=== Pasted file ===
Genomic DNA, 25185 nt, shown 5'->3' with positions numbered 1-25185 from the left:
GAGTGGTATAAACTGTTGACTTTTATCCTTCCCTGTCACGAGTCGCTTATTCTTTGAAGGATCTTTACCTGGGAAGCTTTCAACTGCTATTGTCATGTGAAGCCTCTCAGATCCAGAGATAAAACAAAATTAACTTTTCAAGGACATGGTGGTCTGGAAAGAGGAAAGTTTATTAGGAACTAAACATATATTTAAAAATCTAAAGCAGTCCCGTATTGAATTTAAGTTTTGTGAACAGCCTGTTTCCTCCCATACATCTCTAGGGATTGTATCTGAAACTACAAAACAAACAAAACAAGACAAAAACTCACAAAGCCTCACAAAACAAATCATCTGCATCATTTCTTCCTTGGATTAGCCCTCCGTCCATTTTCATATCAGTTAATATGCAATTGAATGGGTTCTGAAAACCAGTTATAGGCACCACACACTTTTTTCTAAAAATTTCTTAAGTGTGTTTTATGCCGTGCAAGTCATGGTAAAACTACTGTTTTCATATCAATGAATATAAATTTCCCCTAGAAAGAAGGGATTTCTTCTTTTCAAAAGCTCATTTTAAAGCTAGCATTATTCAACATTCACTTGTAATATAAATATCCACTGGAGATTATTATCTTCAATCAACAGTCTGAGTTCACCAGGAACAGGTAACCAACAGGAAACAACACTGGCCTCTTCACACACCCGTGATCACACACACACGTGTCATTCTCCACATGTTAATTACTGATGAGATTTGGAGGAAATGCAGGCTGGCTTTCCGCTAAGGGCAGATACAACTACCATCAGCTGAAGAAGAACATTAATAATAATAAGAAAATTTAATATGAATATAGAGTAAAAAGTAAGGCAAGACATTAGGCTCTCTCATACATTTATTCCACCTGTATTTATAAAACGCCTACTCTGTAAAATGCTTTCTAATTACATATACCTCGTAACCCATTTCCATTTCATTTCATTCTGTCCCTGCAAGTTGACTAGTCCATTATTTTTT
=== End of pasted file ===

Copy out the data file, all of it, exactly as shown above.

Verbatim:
Genomic DNA, 25185 nt, shown 5'->3' with positions numbered 1-25185 from the left:
GAGTGGTATAAACTGTTGACTTTTATCCTTCCCTGTCACGAGTCGCTTATTCTTTGAAGGATCTTTACCTGGGAAGCTTTCAACTGCTATTGTCATGTGAAGCCTCTCAGATCCAGAGATAAAACAAAATTAACTTTTCAAGGACATGGTGGTCTGGAAAGAGGAAAGTTTATTAGGAACTAAACATATATTTAAAAATCTAAAGCAGTCCCGTATTGAATTTAAGTTTTGTGAACAGCCTGTTTCCTCCCATACATCTCTAGGGATTGTATCTGAAACTACAAAACAAACAAAACAAGACAAAAACTCACAAAGCCTCACAAAACAAATCATCTGCATCATTTCTTCCTTGGATTAGCCCTCCGTCCATTTTCATATCAGTTAATATGCAATTGAATGGGTTCTGAAAACCAGTTATAGGCACCACACACTTTTTTCTAAAAATTTCTTAAGTGTGTTTTATGCCGTGCAAGTCATGGTAAAACTACTGTTTTCATATCAATGAATATAAATTTCCCCTAGAAAGAAGGGATTTCTTCTTTTCAAAAGCTCATTTTAAAGCTAGCATTATTCAACATTCACTTGTAATATAAATATCCACTGGAGATTATTATCTTCAATCAACAGTCTGAGTTCACCAGGAACAGGTAACCAACAGGAAACAACACTGGCCTCTTCACACACCCGTGATCACACACACACGTGTCATTCTCCACATGTTAATTACTGATGAGATTTGGAGGAAATGCAGGCTGGCTTTCCGCTAAGGGCAGATACAACTACCATCAGCTGAAGAAGAACATTAATAATAATAAGAAAATTTAATATGAATATAGAGTAAAAAGTAAGGCAAGACATTAGGCTCTCTCATACATTTATTCCACCTGTATTTATAAAACGCCTACTCTGTAAAATGCTTTCTAATTACATATACCTCGTAACCCATTTCCATTTCATTTCATTCTGTCCCTGCAAGTTGACTAGTCCATTATTTTTT